Exhibitions: International Watercolor Exhibition, 20th Biennial

  • 1st Floor
    Arts of Africa, Steinberg Family Sculpture Garden
  • 2nd Floor
    Arts of Asia and the Islamic World
  • 3rd Floor
    Egyptian Art, European Paintings
  • 4th Floor
    Contemporary Art, Decorative Arts, Elizabeth A. Sackler Center for Feminist Art
  • 5th Floor
    Luce Center for American Art

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Hiroshige's One Hundred Famous Views of Edo

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    On View: Globular Jar with Handle and Cover

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    International Watercolor Exhibition, 20th Biennial

    • Dates: April 7, 1959 through May 31, 1959
    Press Releases ?
    • April 7, 1959: Two hundred and two watercolors by 144 artists have been selected from three countries for the Brooklyn Museum’s 20th Biennial International Watercolor Exhibition to open on April 7. The exhibition and its catalog have been prepared by John Gordon, Curator of Paintings and Sculpture, who made the selections here and in Mexico and Canada. It will remain on view in the Museum lobby and Special Exhibitions Galleries through May 31.

      Over the past 38 years the Brooklyn Museum has pioneered in presenting the progressive trends of the day in the watercolor medium, which is still overwhelmed by the importance attached to oils. Work by lesser known artists as well as by those well established is, as previously, included in this year’s show. In the large group from the U.S. the well-known artists include William Baziotes, Stuart Davis, Sam Francis, Adolf Gottlieb, Morris Graves, Ben Shahn. Among the Mexicans are Fernando Castro Pacheco, José Luis Cuevas, Carlos Merida, Juan Soriano. Canadian artists include Paul-Emile Borduas, Jean-Paul Riopelle, William Ronald, Jack Shadbolt.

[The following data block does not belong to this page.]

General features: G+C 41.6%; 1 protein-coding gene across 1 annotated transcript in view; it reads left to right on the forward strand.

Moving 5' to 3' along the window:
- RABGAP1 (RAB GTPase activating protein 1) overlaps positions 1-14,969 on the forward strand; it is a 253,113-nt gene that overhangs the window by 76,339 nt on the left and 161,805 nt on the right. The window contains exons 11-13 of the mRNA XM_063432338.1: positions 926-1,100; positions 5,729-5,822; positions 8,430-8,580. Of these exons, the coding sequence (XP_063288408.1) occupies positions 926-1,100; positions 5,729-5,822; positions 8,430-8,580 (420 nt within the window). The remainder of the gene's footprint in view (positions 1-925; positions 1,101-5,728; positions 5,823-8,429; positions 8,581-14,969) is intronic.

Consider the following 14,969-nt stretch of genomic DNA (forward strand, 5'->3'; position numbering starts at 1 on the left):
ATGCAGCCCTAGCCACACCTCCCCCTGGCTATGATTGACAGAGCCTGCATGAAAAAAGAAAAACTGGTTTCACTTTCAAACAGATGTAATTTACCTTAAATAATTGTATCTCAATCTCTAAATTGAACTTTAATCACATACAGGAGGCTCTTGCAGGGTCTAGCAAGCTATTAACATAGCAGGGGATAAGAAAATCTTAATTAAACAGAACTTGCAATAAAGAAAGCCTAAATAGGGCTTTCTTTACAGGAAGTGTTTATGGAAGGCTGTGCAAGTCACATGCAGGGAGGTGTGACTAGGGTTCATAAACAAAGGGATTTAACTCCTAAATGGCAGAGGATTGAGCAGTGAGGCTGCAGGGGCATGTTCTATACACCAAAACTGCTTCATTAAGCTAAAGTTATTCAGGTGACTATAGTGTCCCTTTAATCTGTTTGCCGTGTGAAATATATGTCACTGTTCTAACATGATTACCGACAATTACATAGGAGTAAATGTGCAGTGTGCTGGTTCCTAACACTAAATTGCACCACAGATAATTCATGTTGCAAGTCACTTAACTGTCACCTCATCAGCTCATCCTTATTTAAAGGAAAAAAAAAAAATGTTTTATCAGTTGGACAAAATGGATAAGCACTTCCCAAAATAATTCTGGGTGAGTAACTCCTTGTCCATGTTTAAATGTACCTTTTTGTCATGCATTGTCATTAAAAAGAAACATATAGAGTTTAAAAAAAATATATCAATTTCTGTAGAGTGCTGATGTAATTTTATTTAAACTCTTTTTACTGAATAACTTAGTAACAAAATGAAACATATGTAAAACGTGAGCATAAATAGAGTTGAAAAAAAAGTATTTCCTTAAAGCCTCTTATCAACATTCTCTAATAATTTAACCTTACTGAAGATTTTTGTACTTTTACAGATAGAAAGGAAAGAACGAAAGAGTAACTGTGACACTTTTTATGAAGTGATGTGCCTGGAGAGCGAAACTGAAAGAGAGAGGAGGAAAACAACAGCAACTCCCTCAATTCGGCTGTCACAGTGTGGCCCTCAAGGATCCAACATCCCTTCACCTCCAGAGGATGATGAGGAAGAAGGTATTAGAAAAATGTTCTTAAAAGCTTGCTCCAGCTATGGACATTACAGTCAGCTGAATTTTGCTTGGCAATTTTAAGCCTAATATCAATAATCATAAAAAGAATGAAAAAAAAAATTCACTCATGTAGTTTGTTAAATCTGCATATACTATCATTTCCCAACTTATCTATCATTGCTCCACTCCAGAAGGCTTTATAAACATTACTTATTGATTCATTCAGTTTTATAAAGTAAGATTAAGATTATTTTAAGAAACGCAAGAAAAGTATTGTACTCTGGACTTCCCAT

The 100 U.S. artists are represented by one work apiece, whereas each of the 24 Mexicans and the 20 Canadians shows two or three paintings, thus offering a better representation of those artists’ who are less familiar to the American audience. In assembling the 55 Mexican watercolors and the 47 Canadian works, Mr. Gordon found that there was “new life and excitement in both areas, not evident even a few years ago. Travel and communication are quickly spreading the latest movements in painting. The artists of both Canada and Mexico appear to look more to Paris than to New York.” Wide experimentation and mixture of mediums is to be found in much of the work, including combinations of collage with watercolor, yet there is no loss of freshness and spontaneity.

      Canada was last included in the Biennial in 1941; Mexico in 1949. Most of the watercolors are for sale.

      Photographs available: Betty Chamberlain

      Brooklyn Museum Archives. Records of the Department of Public Information. Press releases, 1953 - 1970. 1959, 017-18. View Original 1 . View Original 2

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